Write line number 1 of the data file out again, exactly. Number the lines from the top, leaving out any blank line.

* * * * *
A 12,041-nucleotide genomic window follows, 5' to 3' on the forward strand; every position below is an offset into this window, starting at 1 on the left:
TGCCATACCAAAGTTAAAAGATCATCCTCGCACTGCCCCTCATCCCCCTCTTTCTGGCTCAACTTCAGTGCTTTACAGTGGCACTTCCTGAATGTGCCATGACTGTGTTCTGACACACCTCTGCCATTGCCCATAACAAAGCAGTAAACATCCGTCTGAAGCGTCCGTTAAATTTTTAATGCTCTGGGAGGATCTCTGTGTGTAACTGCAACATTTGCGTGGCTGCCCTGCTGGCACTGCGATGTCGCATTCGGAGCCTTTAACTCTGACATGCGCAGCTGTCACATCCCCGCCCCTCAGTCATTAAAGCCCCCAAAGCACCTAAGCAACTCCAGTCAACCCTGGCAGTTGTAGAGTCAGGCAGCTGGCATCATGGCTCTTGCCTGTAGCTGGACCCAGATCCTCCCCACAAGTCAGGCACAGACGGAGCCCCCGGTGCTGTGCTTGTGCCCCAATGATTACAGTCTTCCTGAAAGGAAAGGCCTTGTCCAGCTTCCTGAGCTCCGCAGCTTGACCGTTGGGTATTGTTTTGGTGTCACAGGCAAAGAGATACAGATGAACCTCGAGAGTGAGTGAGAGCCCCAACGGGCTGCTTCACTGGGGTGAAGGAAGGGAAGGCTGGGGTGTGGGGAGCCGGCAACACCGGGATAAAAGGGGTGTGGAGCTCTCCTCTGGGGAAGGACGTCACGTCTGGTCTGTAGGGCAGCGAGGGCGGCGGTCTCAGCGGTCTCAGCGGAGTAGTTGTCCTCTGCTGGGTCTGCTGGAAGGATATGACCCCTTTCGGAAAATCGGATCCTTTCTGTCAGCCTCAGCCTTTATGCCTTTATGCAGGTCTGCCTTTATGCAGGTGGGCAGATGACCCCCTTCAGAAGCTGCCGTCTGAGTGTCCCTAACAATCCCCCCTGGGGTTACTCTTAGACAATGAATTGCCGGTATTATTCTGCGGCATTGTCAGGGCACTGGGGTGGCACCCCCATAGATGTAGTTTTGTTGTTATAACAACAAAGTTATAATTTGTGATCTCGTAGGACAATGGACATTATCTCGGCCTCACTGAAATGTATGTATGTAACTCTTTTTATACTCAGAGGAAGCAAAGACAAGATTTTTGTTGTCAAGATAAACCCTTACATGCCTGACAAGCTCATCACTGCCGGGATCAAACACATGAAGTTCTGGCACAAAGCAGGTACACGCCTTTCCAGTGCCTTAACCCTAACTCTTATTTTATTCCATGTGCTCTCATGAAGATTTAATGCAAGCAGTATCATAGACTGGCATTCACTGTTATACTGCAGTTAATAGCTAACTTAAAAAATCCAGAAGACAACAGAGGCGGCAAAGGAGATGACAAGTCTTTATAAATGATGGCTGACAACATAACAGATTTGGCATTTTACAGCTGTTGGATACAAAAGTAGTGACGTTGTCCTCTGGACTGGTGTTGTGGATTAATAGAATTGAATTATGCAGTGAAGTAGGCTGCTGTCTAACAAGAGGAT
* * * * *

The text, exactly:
A 12,041-nucleotide genomic window follows, 5' to 3' on the forward strand; every position below is an offset into this window, starting at 1 on the left: